THE Media Liaison Committee (MLC) has advised its members to cover discourse on the Constitution of Zambia (Amendment) Bill No. 10 of 2019 fairly.
Chairperson Enock Ngoma said even if the topic was emotive, journalists should still cover its debates with a professional approach.
“…However, the MLC has also noted that some of our colleagues in the fraternity have shown bias in their coverage. As a media body that promotes professionalism and ethical journalism, the MLC finds it necessary to counsel colleagues who have taken sides on Bill 10 to desist, exercise caution and be guided by the professional dictates on matters of public interest. We wish to remind our distinguished members in the media fraternity that the actions of those taking sides on matters of national interest are not supported by dictates of our profession,” he said in a statement yesterday. “The media’s role in matters of national interest such as Bill 10 should be to give equal coverage to both the proposing and opposing sides, rather than take sides. Bill 10 has become an emotive subject and calls for responsibility on the part of the journalist. As professionals, we subscribe to unique professional obligations and limitations. We must always remember that we are servants of the people, whose words and actions can easily damage the public trust and respectability of our cherished profession. The Media Liaison Committee (MLC) would like to acknowledge efforts put in by all media institutions in covering public discourse on the National Assembly (Amendment) Bill No. 10 of 2019. From the time the Bill was introduced by government, the media have covered all public debates about it very widely. This is in spite of the many challenges the media are facing in this country. The MLC greatly appreciates your commitment to duty.”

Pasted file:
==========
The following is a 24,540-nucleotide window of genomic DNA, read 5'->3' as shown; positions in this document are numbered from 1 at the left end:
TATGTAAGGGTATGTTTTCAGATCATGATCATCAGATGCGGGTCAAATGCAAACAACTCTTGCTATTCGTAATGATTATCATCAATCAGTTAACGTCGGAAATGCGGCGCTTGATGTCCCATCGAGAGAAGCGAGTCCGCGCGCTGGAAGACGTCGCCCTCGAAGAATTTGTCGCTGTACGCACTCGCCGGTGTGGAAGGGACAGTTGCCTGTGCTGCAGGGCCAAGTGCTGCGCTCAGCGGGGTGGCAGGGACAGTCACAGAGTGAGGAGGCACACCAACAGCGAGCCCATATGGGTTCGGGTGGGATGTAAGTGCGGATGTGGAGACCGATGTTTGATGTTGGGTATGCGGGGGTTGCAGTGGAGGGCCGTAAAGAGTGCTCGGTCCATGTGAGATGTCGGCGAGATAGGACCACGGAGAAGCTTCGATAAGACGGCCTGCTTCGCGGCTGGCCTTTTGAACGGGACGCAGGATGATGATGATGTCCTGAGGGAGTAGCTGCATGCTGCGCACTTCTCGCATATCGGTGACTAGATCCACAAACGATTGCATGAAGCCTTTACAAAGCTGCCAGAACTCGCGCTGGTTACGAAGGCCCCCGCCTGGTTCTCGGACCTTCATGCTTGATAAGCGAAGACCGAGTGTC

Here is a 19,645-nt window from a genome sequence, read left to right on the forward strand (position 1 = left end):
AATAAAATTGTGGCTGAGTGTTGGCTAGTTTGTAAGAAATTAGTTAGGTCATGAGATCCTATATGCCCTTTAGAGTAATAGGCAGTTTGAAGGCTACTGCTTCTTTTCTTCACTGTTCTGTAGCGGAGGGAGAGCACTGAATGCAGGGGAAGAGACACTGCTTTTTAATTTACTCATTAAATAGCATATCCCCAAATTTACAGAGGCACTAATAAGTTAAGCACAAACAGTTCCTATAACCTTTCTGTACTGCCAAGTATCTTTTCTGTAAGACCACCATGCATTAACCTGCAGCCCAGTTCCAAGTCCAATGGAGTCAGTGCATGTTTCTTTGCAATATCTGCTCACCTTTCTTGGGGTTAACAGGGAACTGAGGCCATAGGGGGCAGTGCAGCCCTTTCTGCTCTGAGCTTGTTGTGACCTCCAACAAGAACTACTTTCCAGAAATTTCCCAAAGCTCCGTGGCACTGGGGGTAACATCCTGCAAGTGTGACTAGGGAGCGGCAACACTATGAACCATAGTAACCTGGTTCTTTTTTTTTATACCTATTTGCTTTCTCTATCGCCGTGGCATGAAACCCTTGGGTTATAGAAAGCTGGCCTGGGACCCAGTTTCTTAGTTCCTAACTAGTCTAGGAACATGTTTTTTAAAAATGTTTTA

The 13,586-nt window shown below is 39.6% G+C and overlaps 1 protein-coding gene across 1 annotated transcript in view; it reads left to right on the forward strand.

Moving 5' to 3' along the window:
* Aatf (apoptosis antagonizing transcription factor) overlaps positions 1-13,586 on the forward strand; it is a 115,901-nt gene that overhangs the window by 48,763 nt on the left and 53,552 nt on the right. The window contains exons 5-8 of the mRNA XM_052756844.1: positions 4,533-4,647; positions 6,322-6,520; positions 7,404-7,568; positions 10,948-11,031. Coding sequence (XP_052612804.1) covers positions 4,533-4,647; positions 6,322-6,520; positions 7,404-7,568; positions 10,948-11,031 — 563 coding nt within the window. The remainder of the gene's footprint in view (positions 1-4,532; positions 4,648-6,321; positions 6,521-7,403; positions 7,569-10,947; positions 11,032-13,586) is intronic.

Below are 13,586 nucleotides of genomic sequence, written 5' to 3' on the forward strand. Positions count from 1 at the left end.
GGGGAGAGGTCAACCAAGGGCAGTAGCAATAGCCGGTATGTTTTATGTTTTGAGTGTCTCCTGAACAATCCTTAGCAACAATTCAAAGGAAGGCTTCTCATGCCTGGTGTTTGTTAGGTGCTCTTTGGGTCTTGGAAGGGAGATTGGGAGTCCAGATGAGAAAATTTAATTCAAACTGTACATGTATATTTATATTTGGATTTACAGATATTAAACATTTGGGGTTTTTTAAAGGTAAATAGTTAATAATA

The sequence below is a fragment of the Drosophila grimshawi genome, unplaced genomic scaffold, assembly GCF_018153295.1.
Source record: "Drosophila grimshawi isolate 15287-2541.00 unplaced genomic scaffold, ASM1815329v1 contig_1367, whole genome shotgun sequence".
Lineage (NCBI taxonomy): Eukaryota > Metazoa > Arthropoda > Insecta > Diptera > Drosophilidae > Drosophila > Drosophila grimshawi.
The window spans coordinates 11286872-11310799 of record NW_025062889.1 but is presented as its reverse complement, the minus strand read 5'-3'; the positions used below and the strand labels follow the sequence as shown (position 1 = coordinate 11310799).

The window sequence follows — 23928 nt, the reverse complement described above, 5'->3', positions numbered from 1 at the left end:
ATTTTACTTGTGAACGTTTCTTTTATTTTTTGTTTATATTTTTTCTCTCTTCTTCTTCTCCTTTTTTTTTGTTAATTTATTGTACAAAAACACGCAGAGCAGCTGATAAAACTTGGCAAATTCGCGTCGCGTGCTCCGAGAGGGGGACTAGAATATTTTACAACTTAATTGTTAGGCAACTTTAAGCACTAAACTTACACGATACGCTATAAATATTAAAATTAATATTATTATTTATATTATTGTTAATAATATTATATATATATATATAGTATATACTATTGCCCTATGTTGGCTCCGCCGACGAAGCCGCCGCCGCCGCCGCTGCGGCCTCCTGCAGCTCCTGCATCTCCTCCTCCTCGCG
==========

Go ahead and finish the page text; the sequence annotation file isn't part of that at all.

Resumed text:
He stated that the public deserved factual reporting and informed analysis, hence the need for journalists to adhere to ethics.
“To safeguard the integrity of our profession we are obliged to exercise our professional impartiality. We are mindful that journalists enjoy the right to their opinions, like any other persons, but the public deserve factual reporting and informed analysis without our opinions influencing what they hear or see. Hence, adherence to the Code of Ethics prescribed by the profession is cardinal,” stated Ngoma. “We must strive to report and produce stories that transcend our biases and treat all views fairly. We must always and aggressively challenge our own personal views and pursue a diverse range of others, aiming always to present the truth as completely as we can tell it. As media, we are required to cover all divergent views without taking sides, whether in our reporting or in our discussion programmes on radio or television. As Media Liaison Committee, we shall continue to guide professional journalists in accordance with detects of the profession prescribed in our widely accepted Zambia Media Council Code of Ethics, submitted to the Ministry of Information and Broadcasting Services, for purposes of enacting into law the Zambia Media Council Bill to superintend over our media self-regulatory framework.”